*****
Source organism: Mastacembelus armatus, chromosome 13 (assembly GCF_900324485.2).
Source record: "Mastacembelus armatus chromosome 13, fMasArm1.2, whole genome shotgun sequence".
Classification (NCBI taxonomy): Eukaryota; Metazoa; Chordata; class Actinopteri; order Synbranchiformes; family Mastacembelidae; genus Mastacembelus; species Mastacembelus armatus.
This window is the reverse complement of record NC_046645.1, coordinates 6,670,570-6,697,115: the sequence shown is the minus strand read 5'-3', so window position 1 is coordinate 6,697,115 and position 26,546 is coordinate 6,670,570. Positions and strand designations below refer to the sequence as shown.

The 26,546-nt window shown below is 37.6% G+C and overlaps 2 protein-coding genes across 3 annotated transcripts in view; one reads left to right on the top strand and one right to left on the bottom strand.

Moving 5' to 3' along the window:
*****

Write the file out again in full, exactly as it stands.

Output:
Source organism: Mastacembelus armatus, chromosome 13 (assembly GCF_900324485.2).
Source record: "Mastacembelus armatus chromosome 13, fMasArm1.2, whole genome shotgun sequence".
Classification (NCBI taxonomy): Eukaryota; Metazoa; Chordata; class Actinopteri; order Synbranchiformes; family Mastacembelidae; genus Mastacembelus; species Mastacembelus armatus.
This window is the reverse complement of record NC_046645.1, coordinates 6,670,570-6,697,115: the sequence shown is the minus strand read 5'-3', so window position 1 is coordinate 6,697,115 and position 26,546 is coordinate 6,670,570. Positions and strand designations below refer to the sequence as shown.

The 26,546-nt window shown below is 37.6% G+C and overlaps 2 protein-coding genes across 3 annotated transcripts in view; one reads left to right on the top strand and one right to left on the bottom strand.

Moving 5' to 3' along the window: